So if we see models similar to theories we can test and refute a theory, which has to accepted then and theory has to be modified. Or, we think of usefulness then if e.g. forecasting/stability does not work out, then the model (and the underlying theory) is not useful.
In both cases the problem lies in building the economic theory and its relation to the reality(= data).

18 11 2011
Muhammad Anees

The best thing thoeristis in Economics have developed using Mathematical and Statistical tools is the Econometrics, which resolves many issues of concern to not only to Pure Economists but also the Researchers in other areas where economic reasoning was intended like Health Sciences (resulting in the emergence of Health Economomics) and Environmental Sciences (Environmental Economics). Econometrics does the job, economists need. Hence Econometrics is the backbone of much research economics at appied and empirical level, which try to prove theories work to predict the real worl. Unfortunately such research is no correct to stand by it tall, and it is not the failure of Econometrics predicting the theories are true, rather it is the real world changes which need theories to to be modified, hence no one can blame Econometrics. I would recommend when using Macroeconometrics, to use in a way that assumptions are not made and simulation type extensions are used to predict if other things could happen and allowing for such conditions like crisis which to some extent could be predicted if one could predict human and organizational behaviour. So the conclusion of the point, that macroeconometric has done its job everywhere, but it was the real world changes which has proved the models estimates for theories not so correct as wished.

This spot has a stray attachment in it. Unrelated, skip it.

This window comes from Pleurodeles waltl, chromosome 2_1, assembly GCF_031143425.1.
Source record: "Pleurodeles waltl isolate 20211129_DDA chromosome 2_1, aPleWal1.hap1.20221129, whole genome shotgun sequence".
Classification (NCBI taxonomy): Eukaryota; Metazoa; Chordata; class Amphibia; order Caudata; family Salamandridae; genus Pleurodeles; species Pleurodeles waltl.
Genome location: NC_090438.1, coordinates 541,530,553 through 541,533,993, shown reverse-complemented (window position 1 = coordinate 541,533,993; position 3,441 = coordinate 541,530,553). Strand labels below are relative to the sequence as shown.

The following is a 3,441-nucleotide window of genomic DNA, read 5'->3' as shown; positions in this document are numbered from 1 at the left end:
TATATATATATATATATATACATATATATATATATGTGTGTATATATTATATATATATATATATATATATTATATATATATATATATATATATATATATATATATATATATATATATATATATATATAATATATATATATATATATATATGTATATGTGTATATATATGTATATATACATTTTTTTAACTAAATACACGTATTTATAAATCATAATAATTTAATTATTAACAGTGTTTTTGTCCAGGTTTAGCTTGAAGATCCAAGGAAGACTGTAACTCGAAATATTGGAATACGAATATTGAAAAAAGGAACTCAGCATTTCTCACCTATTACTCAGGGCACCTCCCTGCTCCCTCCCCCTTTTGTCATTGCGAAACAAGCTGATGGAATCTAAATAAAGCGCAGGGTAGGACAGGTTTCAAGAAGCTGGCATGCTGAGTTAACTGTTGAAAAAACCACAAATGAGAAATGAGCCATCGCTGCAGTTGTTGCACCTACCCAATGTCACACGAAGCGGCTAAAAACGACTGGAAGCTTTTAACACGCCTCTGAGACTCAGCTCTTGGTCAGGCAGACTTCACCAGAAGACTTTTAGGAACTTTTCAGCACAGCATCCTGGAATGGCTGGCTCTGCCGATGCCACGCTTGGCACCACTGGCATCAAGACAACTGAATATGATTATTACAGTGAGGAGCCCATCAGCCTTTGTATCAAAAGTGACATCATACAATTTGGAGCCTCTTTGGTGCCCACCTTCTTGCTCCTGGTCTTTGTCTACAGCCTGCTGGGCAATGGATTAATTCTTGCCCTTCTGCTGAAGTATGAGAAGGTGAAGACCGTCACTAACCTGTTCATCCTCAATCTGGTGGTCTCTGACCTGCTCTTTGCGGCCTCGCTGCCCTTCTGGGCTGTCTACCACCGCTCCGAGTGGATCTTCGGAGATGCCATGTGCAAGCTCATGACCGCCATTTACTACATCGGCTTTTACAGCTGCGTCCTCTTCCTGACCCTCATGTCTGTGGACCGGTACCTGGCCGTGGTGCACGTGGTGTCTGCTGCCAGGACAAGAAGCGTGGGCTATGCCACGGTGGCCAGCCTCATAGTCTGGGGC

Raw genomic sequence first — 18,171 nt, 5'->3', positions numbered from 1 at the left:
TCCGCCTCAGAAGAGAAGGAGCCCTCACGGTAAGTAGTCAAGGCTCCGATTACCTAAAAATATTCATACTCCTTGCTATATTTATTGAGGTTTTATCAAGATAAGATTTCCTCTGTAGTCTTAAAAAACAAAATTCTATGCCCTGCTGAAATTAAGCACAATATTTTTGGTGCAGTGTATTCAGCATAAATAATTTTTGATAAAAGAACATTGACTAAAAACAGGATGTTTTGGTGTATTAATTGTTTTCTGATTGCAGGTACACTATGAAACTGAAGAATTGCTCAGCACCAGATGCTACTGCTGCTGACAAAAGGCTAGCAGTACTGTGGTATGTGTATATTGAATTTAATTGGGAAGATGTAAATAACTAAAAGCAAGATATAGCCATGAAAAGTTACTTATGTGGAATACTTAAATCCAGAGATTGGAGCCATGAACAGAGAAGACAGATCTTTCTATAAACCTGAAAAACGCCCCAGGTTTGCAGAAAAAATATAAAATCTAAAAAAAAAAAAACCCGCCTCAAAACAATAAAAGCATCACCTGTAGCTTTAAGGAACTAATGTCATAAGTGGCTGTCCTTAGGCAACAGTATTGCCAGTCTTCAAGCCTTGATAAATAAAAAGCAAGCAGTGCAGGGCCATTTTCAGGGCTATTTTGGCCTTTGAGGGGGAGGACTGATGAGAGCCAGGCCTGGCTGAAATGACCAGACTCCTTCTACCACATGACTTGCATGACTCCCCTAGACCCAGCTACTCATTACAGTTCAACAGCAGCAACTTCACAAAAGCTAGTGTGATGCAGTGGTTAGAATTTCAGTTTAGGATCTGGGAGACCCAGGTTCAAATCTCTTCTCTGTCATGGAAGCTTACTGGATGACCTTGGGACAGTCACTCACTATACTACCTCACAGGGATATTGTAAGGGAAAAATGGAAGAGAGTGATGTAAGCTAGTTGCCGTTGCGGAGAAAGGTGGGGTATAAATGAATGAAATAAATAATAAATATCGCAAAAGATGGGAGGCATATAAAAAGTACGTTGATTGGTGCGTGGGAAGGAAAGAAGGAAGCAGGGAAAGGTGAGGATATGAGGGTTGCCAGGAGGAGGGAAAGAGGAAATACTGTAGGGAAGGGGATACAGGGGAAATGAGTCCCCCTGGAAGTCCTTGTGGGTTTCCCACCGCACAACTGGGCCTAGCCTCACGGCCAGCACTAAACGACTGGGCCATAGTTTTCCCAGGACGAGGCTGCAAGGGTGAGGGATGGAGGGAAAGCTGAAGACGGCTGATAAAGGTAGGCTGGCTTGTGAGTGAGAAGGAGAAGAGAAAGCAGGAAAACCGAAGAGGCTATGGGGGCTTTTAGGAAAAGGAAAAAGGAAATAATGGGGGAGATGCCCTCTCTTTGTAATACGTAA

18 11 2011
Aldona Zawojska

Some researchers state that in order to more fully understand forces creating financial and economic crises, more research into the role of greed is needed. Even a new economic term appeared: macro-greed.
Professor David Hendry in his today’s keynote lecture said: MACRO is quite different to MICRO, and suggested that we cannot use formula such as, for example: individual greed × number of economic agents = macro-greed.
So, my question addressed to professor Hendry is: Would formal economic models based on optimizing greedy behaviour by economic agents be useful to: (i) explain if factors such as greed may contribute to an economic crisis; (ii) predict an economic meltdown?

18 11 2011
The Wrap – Day 3 – thank you and goodbye! « Wiley Economics Online Conference

[…] Keynote – Hendry, Econometrics […]

19 11 2011
David Hendry

Greed is an excellent example for why macroeconomics differs from individual-based micro, namely interactions between people that are omitted in such theories. `Greed’ for almost everyone could be at a low level but is then affected by an upsurge in greed by (say) bankers and CEOs, so everyone’s greed is increased, leading to a new state of high greed. I am unaware of good measures of greed, though the very high ratios of executive pay to median earnings suggests it is rife. Inequality can be measured and may well contribute to crises.

21 11 2011
Statistics: Weekly Links « socialempirics

[…] David Hendry on current and future trends in econometrics […]

21 11 2011
Winning Comment – Day 3 « Wiley Economics Online Conference

[…] delighted to announce the winner of the third and final “comment of the day” award: Aldona Zawojska, who commented on David Hendry‘s paper Classifying Monetary […]